These are nice headphones, but there are other really nice headphones out there that don't cost $149
Samsung is finally getting in on the premium audio game with its "Level" series of headphones and speakers, which were recently announced for the U.S. It's offering up four models in the series — Over, On, In and Box — that bring high prices and presumably high quality to those who have an affinity for the Samsung brand and some disposable income.
I managed to pick up a pair of the Level In earbuds, which retail for an extremely hefty $149.99 in the U.S., and use them for my daily headphones for the past few weeks. Samsung is definitely making a step in the right direction with these high-quality earbuds from both a design and material perspective, but the Level In headphones are still a luxury purchase for a limited audience — read along for the full review.
It's rather difficult for a pair of small in-ear headphones to provide quality, high-end sound by over-ear headphone standards, but as you can see by the use of them every single day on the streets and in the subways of every city, they're more of a necessity item than anything else. You give up audio quality for the comfort and ease of having a small set of earbuds that can be wound up and stuck in a pocket, and although big headphones are making a resurgence as of late, earbuds are the way to go for many.
Samsung is trying to promote its Level In earbuds as offering uncompromising sound, with a "dynamic 3-way speaker" that offers "... rich, clear treble and mid-range sound through dual balanced armature driver units while a single low-range speaker handles deep bass response." But the limits of acoustics in a small set of earbuds hamper any manufacturer's ability to do all that much with a pair of earbuds, and Samsung is no exception.
I'm far from an audiophile, in that I think the "high quality" setting in Google Play Music for streaming All Access tracks is just fine in terms of fidelity, but I do spend a pretty large amount of my time with headphones crammed into my ear holes. My go-to pair of headphones prior to using the Level In are Logitech's Ultimate Ears 350vm — $60 retail, marked down to somewhere around $25 now that they're getting older — and they have served me well for the better part of two years.
I can't say I noticed a single bit of quality difference in the music or podcasts that I listen to hours a day between Samsung's $149 Level In headphones and my $60 (or less) Logitechs. Across spoken word podcasts and electronic, rock and alternative music genres, the Level In earbuds sounded great — but so do my other headphones that are one-third the price.
Samsung isn't lying when it says that it offers rich bass and balanced mid-range, but it is being a little less genuine when it makes the assumption that you can't get that from another brand offering the same set of features at a lower price.
Style and feel
In the modern age of headphones, the look of what you're using seems to be just as important as the sound (looking at you, Beats). Samsung has thought of this, naturally, and has done a great job making its entire Level line of headphones and speakers clean, stylish and most importantly well-suited to pairing with other Samsung products.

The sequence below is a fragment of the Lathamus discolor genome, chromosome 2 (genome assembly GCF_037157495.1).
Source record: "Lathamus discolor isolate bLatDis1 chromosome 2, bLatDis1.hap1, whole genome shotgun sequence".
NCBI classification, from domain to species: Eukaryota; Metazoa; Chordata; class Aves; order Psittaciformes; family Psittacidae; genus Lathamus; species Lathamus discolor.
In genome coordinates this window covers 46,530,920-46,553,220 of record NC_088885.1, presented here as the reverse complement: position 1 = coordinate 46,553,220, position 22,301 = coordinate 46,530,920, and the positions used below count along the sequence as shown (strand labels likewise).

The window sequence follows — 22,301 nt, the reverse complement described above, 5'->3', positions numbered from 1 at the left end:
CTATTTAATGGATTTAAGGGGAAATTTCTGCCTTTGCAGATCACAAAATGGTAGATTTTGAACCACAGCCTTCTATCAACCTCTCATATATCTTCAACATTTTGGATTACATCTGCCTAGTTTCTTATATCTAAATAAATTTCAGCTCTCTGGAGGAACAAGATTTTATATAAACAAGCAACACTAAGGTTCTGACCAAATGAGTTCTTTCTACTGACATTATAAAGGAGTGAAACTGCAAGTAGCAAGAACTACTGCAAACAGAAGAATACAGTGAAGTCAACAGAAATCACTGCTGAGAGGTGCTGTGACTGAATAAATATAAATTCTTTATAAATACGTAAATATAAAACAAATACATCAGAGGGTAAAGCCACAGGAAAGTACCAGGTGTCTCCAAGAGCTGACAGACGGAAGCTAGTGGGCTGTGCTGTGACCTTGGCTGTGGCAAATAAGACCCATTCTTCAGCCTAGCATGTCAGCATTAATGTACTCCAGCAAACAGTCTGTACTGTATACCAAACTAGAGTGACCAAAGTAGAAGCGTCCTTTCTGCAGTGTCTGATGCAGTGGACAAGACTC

- More: Buy Samsung Level In headphones from Amazon ($149.99)
I'm using the white and silver color option, which has a bit of a pearlescent look to it, but there's also a more subdued black pair for the same price if that's more your thing. The white model adds some chrome plastic around the earbuds and play/pause/volume buttons (the latter of which don't seem to work on my LG G3), and brushed silver plastic on the headphone jack, while the black models swap that out for some dark grey and black plastic instead.
The Level In headphones come in a beautiful box that's ridiculously sturdy and closes with a magnet (maybe thats where some of the $149 is going), and inside you'll find several sets of different earbud tips. You get multiple sizes of standard flexible rubber tips, and the same sizes in a soft memory foam-like option. I found the foam ones didn't offer me enough noise cancellation, but they do help with comfort for long listening sessions. You also get a hard-sided zip-up pouch for the headphones and extra tips, though most people will just end up winding these up and stuffing them in their pocket or bag, surely.
The earbuds themselves are quite large, actually, and could easily cause some discomfort problems depending on the size and shape of your ears. I have relatively large ears — using the second-largest included rubber tips — and still noticed in some cases that the hard plastic of the earbud was rubbing up against the outer side of my ear. Considering that there's basically only one way for earbuds to go in your ear, there's little room for adjustment to improve comfort.
This will really depend on the size and shape of your ears, but may be something to consider when buying these — just like any other earbuds you'll want to potentially try them out and return them if they don't work for you after a few hours of listening.
Samsung clearly isn't targeting true audiophile headphone junkies with its line of Level headphones, and the Level In are no exception. These $149 headphones are a complete and utter luxury purchase, that will only serve those who are faithful to the Samsung brand and want to buy a high-end accessory for their high-end phone or tablet. There are dozens of headphone choices out there that will provide equal (or better, honestly) sound for less than half the price, as well as the same high quality and features Samsung bandies about here.
I don't think a single person that drops $149 on the Level In headphones will be disappointed with the listening experience, material quality or design — but they may be a bit disappointed by how much they had to spend to get that complete package.
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